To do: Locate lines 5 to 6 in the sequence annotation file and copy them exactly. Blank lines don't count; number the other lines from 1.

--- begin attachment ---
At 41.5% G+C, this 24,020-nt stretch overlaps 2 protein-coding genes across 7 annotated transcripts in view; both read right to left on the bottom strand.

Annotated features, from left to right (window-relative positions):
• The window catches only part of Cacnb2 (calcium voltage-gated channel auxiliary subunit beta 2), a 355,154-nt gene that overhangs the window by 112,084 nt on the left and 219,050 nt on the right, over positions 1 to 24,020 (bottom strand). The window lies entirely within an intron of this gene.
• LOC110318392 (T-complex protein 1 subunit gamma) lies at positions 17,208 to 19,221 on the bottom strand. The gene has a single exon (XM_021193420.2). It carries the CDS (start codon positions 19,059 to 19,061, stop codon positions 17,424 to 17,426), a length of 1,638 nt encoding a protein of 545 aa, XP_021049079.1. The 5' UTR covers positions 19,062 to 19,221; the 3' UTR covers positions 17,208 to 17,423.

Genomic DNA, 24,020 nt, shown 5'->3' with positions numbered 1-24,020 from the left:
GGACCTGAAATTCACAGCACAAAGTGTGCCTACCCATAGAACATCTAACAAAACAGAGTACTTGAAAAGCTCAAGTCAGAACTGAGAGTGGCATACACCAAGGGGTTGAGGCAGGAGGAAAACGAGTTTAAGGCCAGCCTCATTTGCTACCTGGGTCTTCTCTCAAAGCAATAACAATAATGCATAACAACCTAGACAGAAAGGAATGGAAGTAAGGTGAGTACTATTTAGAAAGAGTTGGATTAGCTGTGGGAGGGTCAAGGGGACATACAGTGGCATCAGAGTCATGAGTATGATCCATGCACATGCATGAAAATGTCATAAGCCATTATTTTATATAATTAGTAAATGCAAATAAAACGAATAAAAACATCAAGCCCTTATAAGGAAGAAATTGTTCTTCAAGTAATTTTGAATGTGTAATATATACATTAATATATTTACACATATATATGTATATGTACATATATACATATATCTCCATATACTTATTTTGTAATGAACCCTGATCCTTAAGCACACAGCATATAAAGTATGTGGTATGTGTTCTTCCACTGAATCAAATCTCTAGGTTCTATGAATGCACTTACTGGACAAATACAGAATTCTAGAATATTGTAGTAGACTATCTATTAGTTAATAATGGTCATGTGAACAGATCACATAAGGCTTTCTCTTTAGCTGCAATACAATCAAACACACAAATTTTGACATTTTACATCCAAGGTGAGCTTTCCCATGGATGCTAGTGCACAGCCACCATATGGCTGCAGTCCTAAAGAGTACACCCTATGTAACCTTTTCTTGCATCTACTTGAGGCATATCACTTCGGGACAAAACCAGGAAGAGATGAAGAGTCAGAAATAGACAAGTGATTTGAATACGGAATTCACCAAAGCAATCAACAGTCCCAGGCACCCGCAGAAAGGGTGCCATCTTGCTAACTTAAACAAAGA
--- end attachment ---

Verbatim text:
Genomic DNA, 24,020 nt, shown 5'->3' with positions numbered 1-24,020 from the left:
GGACCTGAAATTCACAGCACAAAGTGTGCCTACCCATAGAACATCTAACAAAACAGAGTACTTGAAAAGCTCAAGTCAGAACTGAGAGTGGCATACACCAAGGGGTTGAGGCAGGAGGAAAACGAGTTTAAGGCCAGCCTCATTTGCTACCTGGGTCTTCTCTCAAAGCAATAACAATAATGCATAACAACCTAGACAGAAAGGAATGGAAGTAAGGTGAGTACTATTTAGAAAGAGTTGGATTAGCTGTGGGAGGGTCAAGGGGACATACAGTGGCATCAGAGTCATGAGTATGATCCATGCACATGCATGAAAATGTCATAAGCCATTATTTTATATAATTAGTAAATGCAAATAAAACGAATAAAAACATCAAGCCCTTATAAGGAAGAAATTGTTCTTCAAGTAATTTTGAATGTGTAATATATACATTAATATATTTACACATATATATGTATATGTACATATATACATATATCTCCATATACTTATTTTGTAATGAACCCTGATCCTTAAGCACACAGCATATAAAGTATGTGGTATGTGTTCTTCCACTGAATCAAATCTCTAGGTTCTATGAATGCACTTACTGGACAAATACAGAATTCTAGAATATTGTAGTAGACTATCTATTAGTTAATAATGGTCATGTGAACAGATCACATAAGGCTTTCTCTTTAGCTGCAATACAATCAAACACACAAATTTTGACATTTTACATCCAAGGTGAGCTTTCCCATGGATGCTAGTGCACAGCCACCATATGGCTGCAGTCCTAAAGAGTACACCCTATGTAACCTTTTCTTGCATCTACTTGAGGCATATCACTTCGGGACAAAACCAGGAAGAGATGAAGAGTCAGAAATAGACAAGTGATTTGAATACGGAATTCACCAAAGCAATCAACAGTCCCAGGCACCCGCAGAAAGGGTGCCATCTTGCTAACTTAAACAAAGA